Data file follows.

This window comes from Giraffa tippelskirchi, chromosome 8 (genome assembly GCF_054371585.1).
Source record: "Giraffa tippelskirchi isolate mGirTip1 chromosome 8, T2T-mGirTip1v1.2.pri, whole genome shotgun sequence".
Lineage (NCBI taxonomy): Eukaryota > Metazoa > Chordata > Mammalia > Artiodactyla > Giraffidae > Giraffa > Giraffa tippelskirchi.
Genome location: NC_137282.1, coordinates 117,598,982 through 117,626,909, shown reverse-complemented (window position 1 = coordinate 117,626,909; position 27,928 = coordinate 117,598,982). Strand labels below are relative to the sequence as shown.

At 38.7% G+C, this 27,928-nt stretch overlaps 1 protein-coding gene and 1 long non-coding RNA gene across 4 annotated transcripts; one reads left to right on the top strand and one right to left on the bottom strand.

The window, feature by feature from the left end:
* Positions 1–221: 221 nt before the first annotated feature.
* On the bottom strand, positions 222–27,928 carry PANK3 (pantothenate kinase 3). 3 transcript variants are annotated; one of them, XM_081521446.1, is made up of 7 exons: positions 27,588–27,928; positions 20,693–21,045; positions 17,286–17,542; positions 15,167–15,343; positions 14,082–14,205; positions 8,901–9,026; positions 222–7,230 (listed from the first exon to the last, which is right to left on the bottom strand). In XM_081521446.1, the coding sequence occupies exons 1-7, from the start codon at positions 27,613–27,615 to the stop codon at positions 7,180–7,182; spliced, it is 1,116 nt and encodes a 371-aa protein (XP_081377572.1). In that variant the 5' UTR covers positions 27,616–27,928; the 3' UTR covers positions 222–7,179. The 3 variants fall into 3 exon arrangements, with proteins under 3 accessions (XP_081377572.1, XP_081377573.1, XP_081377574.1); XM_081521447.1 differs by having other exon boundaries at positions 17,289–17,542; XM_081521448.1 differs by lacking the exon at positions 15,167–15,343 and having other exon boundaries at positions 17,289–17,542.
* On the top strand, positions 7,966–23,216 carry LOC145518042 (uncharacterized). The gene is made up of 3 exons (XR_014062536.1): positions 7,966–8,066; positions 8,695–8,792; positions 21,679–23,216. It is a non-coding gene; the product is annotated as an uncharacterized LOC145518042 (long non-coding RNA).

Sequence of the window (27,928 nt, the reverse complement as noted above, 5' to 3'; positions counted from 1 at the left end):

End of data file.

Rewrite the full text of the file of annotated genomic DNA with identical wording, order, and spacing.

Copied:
This window comes from Giraffa tippelskirchi, chromosome 8 (genome assembly GCF_054371585.1).
Source record: "Giraffa tippelskirchi isolate mGirTip1 chromosome 8, T2T-mGirTip1v1.2.pri, whole genome shotgun sequence".
Lineage (NCBI taxonomy): Eukaryota > Metazoa > Chordata > Mammalia > Artiodactyla > Giraffidae > Giraffa > Giraffa tippelskirchi.
Genome location: NC_137282.1, coordinates 117,598,982 through 117,626,909, shown reverse-complemented (window position 1 = coordinate 117,626,909; position 27,928 = coordinate 117,598,982). Strand labels below are relative to the sequence as shown.

At 38.7% G+C, this 27,928-nt stretch overlaps 1 protein-coding gene and 1 long non-coding RNA gene across 4 annotated transcripts; one reads left to right on the top strand and one right to left on the bottom strand.

The window, feature by feature from the left end:
* Positions 1–221: 221 nt before the first annotated feature.
* On the bottom strand, positions 222–27,928 carry PANK3 (pantothenate kinase 3). 3 transcript variants are annotated; one of them, XM_081521446.1, is made up of 7 exons: positions 27,588–27,928; positions 20,693–21,045; positions 17,286–17,542; positions 15,167–15,343; positions 14,082–14,205; positions 8,901–9,026; positions 222–7,230 (listed from the first exon to the last, which is right to left on the bottom strand). In XM_081521446.1, the coding sequence occupies exons 1-7, from the start codon at positions 27,613–27,615 to the stop codon at positions 7,180–7,182; spliced, it is 1,116 nt and encodes a 371-aa protein (XP_081377572.1). In that variant the 5' UTR covers positions 27,616–27,928; the 3' UTR covers positions 222–7,179. The 3 variants fall into 3 exon arrangements, with proteins under 3 accessions (XP_081377572.1, XP_081377573.1, XP_081377574.1); XM_081521447.1 differs by having other exon boundaries at positions 17,289–17,542; XM_081521448.1 differs by lacking the exon at positions 15,167–15,343 and having other exon boundaries at positions 17,289–17,542.
* On the top strand, positions 7,966–23,216 carry LOC145518042 (uncharacterized). The gene is made up of 3 exons (XR_014062536.1): positions 7,966–8,066; positions 8,695–8,792; positions 21,679–23,216. It is a non-coding gene; the product is annotated as an uncharacterized LOC145518042 (long non-coding RNA).

Sequence of the window (27,928 nt, the reverse complement as noted above, 5' to 3'; positions counted from 1 at the left end):